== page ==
Posted in Life

Could normalcy just be a “feeling?”

What exactly is, normal?


  1. 1.conforming to a standard; usual, typical, or expected.

Once upon a time, it was normal to think you can sale of the edge of the Earth. Infanticide was normal in the Sparta, because if an infants couldn’t survive in the wilderness they were “defective.” It was normal for females to begin birthing children at the start of menstruation. Slavery was normal. I am sure you too could come up with numerous things that were once, “normal.”

The deviation of anything that is common place could throw an individual completely off and make them feel out of whack. Normal is an illusion. It is subjective.

Who decides what is normal?

In this post modern world, normalcy is a rapid cycling fad and a parody of itself at best. We are living longer, having babies later while maintaining a six foot personal space perimeter in public and demanding to see people’s medical history before interacting with them. We are bombarded with of images by the millions, assaulting our senses on a daily basis, and the conditioned response to “want to be the things you see” has transcended from commercial advertisements to social media platforms with no reprieve. If it isn’t a billboard, it’s a jingle between music streams. If it isn’t a commercial on regular television it’s two 15 second car insurance commercials before viewing your how-to video. If it isn’t a pop up ad in the right column while reading your email, it’s a pop up ad in your social media feed. It’s everywhere praying on that need to feel “normal” – what ever that may be at any given time of the day.

Who is considered, normal?

I guess it depends on where you are and who you ask, right? Normal is an elusive theoretical personification of the zeitgeist of any given society. It can be aligned with morality or abstracted and convoluted. It is a gang mentality of sorts that is fueled by a feeling – an emotion… a yearning to “confirm” to feel safe and in sync. How can one truly ever sync in a rapid cycling fad? Once you get the hang of it, you find yourself back at square one. Normalcy is a dangling carrot before our eyes. Normalcy is a hamster wheel to “keep up with the Joneses or the Kardashians (if you will).”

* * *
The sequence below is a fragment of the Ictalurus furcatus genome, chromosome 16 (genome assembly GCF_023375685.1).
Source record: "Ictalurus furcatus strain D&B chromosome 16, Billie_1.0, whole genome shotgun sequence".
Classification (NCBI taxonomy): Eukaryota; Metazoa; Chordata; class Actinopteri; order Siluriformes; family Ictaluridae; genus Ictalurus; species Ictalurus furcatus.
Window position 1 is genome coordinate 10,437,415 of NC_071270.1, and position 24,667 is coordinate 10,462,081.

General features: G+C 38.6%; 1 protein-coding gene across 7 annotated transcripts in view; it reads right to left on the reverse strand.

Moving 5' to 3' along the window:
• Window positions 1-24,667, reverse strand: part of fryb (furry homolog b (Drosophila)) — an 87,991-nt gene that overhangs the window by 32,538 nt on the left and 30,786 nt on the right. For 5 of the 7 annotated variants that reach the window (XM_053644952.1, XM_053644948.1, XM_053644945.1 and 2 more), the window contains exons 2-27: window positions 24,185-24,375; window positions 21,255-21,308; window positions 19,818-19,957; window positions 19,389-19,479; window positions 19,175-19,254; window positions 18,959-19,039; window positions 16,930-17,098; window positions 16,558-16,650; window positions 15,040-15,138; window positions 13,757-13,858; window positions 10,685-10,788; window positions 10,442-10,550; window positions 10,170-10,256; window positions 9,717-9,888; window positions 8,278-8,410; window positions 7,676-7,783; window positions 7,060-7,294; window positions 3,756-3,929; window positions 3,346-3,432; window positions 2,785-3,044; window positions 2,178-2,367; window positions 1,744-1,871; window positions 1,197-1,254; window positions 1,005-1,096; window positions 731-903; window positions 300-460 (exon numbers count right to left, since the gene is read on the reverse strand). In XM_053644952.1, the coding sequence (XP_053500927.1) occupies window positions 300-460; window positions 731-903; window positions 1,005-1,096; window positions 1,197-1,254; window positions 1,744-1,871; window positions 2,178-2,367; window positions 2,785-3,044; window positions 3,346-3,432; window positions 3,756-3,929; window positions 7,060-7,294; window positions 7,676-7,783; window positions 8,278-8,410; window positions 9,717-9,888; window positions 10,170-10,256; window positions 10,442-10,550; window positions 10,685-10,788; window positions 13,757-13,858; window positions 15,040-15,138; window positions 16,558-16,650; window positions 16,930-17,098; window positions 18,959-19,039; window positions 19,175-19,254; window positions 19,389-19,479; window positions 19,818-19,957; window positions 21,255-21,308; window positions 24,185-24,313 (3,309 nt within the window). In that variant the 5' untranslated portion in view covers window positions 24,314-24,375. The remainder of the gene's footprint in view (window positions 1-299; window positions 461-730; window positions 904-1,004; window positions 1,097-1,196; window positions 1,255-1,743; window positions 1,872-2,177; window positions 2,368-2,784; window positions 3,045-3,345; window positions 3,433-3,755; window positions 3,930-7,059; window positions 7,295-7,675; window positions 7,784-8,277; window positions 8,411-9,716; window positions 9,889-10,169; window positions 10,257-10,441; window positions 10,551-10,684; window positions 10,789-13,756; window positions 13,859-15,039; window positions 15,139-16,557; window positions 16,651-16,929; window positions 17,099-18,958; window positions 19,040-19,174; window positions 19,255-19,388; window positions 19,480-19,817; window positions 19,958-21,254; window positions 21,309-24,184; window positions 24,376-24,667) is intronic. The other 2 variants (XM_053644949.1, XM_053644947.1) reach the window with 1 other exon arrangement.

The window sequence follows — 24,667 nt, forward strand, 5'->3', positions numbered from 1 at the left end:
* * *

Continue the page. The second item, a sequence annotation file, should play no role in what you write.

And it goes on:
Posted in Life

Ports in the Storm: Support or Abort?

We can find ourselves a port in a storm where we want to shelter our loved ones. It’s a natural reaction to feel hurt as a result of them hurting. Some circumstances can drag out certain storms for extended periods of time. It can batter all parties involved. The emotional and psychological pain a storm causes impacts the supportive loved ones as well. The peripheral damage can yield separation and even severance of ties.

It is important to note that when trauma happens there is the primary party whose storm this is, and the secondary party who is providing support and love and comfort throughout the ordeal. Navigation through storms are not clear cut or simple. It can be quite complicated and equally frustrating to the secondary party – particularly when the primary party decides to take a path that puts them square in harm’s way. This change of course can drive a wedge between the primary party and the secondary party; in response to a change in course, the bewildered second party may react in a way that is perceived as victimizing the primary party all over again. This can create a decomposition of relationships.

How do we avoid it the decomposition? Take note of what is actually happening so that the amount of emotional/psychological investment is tempered. If this isn’t done, it’s easy for the energy from the chaos to take up root in the secondary party and support may be strained. The following things need to be considered:

Is this a venting session?

Is every solution suggestion is shot down or ignored? If you find your self trying to encourage a proactive stance in your loved one and they don’t seem receptive to it, don’t push it. They just want you to listen and aren’t ready to make any moves. Just listen. Solutions are not welcome here at the moment.

Are they re-calibrating another approach/attempt?

Are they talking about the situation like they are able to fix it? Some people like to give it the old college, grad, and post graduate try. Who are we to criticize? If this is the case and your loved one wants to run through plans A-Z and 1-3, co-pilot, and try to influence with practicality. Some people are “fixers” and where there is a will there is always a way – or at least many ways to try and they will exhaust them all before giving up. Keep in mind, we are not obligated to the exhaustion by association.

Is the narrative being presented in a way to influence support?

If things are not adding up and pertinent details are being left out to incite sympathy, it is a clear indication that a loved one does not want a solution but to shift the focus in a way that absolves them from having to make any efforts to address the problem or admit their role in the situation at hand. Maybe they are not ready. Maybe they just don’t want to. Maybe by convincing you, it’s a means to convince themselves, thus buying time to continue the carousel ride. Proceed with caution, listen, and do not pour all energy into half baked scenarios because feelings are fleeting and as the plot thickens, points of view may cause drastic pivots.